Oakland Mayor Libby Schaaf says she's still working to build a new football stadium for the Raiders in her city even though Nevada Gov. Brian Sandoval signed a bill Monday that's aimed at luring the team to Las Vegas.
At a ceremony at the University of Nevada at Las Vegas, which would share a proposed $1.9 billion stadium with the Raiders if it's built and the team moves, Sandoval signed into law legislation that authorizes spending $750 million in hotel room tax revenues to help build a new stadium.
Nevada's Assembly voted 28-13 in favor of the bill on Friday and the Nevada Senate passed it by a 16-5 margin on Thursday.
Raiders owner Mark Davis has pledged to contribute $500 million toward the cost of building the stadium and casino owner Sheldon Adelson has promised to contribute an additional $650 million.
However, three-fourths of the National Football League's 32 owners must approve a possible Raiders move to Las Vegas, as they must approve any proposal to move a team.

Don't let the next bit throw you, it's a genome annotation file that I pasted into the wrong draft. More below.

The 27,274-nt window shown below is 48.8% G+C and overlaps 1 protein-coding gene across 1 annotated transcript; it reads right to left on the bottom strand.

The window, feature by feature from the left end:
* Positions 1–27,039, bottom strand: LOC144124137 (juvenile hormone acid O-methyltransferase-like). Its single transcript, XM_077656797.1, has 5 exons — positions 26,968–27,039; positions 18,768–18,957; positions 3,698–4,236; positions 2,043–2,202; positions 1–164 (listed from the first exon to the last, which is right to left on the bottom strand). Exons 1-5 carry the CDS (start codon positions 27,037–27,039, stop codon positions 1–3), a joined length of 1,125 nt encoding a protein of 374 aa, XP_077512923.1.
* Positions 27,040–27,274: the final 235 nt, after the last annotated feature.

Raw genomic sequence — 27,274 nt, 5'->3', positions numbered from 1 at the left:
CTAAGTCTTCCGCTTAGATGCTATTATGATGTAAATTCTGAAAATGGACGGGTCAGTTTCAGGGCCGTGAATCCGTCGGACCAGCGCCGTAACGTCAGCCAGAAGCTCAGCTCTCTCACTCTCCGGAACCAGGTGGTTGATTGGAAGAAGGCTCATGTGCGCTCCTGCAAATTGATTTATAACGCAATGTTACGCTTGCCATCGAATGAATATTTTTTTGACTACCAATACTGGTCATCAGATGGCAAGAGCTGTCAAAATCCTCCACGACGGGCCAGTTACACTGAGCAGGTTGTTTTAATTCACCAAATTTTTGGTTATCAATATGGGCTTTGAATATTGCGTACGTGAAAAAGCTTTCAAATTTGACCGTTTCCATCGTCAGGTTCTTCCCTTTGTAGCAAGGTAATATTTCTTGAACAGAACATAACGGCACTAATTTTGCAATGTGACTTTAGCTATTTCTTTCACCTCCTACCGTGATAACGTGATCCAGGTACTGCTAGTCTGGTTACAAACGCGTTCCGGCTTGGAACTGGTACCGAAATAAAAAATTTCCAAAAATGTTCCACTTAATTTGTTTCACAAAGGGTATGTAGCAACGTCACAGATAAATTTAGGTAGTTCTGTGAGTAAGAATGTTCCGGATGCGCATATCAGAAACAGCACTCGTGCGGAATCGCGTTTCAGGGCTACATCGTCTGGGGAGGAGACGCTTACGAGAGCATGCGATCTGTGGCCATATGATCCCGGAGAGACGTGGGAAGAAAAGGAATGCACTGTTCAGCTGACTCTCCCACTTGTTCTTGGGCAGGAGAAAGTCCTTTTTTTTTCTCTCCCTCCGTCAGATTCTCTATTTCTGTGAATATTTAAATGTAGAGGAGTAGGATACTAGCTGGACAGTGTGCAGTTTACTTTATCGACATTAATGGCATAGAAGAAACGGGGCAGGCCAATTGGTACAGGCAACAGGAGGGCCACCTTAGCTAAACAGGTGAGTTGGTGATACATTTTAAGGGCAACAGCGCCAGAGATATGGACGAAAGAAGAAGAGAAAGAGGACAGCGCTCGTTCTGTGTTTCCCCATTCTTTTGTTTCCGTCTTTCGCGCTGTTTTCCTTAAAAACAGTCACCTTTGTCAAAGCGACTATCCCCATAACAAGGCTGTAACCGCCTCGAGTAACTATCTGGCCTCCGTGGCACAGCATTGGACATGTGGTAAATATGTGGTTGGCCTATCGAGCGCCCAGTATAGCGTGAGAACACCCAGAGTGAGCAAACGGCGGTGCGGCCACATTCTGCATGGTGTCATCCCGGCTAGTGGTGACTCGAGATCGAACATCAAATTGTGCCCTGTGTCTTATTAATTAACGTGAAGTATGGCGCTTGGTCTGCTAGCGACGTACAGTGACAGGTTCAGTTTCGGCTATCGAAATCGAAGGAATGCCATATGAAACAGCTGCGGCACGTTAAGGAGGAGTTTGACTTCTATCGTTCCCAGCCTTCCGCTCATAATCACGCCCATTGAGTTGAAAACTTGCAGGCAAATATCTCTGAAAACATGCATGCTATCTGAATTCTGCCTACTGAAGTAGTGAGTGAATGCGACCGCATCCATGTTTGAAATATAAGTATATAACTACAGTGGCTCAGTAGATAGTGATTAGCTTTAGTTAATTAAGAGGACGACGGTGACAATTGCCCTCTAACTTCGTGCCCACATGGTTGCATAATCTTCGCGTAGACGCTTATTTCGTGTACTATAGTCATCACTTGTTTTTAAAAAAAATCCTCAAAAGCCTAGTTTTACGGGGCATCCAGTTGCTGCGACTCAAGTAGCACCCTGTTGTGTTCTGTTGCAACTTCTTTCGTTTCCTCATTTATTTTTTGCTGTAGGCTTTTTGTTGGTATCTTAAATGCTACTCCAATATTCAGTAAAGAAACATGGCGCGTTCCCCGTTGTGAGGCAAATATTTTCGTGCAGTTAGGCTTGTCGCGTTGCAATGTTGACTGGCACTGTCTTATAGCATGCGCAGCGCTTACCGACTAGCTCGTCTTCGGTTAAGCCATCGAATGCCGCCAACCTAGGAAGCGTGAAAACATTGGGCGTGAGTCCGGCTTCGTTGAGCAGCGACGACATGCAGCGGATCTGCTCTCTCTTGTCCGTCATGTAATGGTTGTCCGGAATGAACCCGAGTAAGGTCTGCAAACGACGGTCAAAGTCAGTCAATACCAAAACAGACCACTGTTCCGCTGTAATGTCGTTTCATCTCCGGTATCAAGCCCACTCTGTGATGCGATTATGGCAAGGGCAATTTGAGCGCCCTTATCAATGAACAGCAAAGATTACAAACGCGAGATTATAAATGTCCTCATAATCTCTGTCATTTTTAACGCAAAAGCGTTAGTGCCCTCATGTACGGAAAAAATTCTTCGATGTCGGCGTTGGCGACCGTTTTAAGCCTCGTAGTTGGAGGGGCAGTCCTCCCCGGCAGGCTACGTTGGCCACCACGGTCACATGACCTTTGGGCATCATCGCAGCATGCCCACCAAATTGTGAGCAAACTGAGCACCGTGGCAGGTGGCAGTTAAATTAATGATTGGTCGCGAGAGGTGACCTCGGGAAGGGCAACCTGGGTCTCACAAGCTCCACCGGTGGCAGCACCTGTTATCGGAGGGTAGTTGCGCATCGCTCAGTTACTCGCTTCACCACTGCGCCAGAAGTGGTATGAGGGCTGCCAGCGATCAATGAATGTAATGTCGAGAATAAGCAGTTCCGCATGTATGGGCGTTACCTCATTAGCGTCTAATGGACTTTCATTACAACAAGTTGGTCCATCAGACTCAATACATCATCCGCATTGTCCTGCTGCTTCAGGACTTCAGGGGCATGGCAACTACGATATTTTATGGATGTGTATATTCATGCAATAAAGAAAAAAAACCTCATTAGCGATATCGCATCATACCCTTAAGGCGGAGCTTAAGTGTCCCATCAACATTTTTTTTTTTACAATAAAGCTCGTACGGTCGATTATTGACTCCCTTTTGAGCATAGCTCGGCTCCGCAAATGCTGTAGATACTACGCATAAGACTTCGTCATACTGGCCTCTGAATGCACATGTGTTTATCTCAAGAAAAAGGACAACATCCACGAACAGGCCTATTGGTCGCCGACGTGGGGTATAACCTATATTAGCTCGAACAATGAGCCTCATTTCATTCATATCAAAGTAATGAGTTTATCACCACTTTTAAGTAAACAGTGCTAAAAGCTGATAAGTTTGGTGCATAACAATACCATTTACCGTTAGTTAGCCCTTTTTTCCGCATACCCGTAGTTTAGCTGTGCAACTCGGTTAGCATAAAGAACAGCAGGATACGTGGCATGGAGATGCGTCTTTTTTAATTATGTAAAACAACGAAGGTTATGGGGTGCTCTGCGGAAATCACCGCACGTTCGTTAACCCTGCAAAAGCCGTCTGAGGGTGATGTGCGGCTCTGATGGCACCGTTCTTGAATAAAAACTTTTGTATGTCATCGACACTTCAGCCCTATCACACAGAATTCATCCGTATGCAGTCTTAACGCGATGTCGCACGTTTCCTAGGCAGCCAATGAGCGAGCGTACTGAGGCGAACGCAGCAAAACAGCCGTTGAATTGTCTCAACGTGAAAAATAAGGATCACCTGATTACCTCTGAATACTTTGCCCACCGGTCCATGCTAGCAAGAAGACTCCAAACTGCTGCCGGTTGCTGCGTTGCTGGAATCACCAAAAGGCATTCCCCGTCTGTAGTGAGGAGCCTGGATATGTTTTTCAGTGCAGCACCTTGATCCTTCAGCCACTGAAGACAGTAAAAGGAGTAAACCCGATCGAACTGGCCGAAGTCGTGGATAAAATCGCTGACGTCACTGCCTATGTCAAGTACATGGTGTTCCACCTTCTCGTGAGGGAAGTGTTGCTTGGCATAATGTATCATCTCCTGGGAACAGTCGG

"The Nevada vote and the governor's signing was something we expected," Schaaf said in a statement.
But she said, "It does not mean that this is a done deal."
Schaaf said, "The final decision about where the Raiders play in the future will be made by the league and its owners."
She said, "Like so many of the team's diehard fans, I believe the Raiders and Oakland have a shared identity and destiny, and keeping the team in Oakland where they were born and raised has immeasurable value to the fans, the team, the league and the city."
Schaaf, who has vowed not to spend any public money for a new stadium, said, "That's why I will continue to work to provide the Raiders and other NFL owners a viable, responsible stadium option to consider in Oakland, regardless of Nevada lawmakers' decision."
The Raiders signed a lease extension agreement in April that keeps the team at the Oakland Coliseum at least through the end of this year and possibly for two additional years.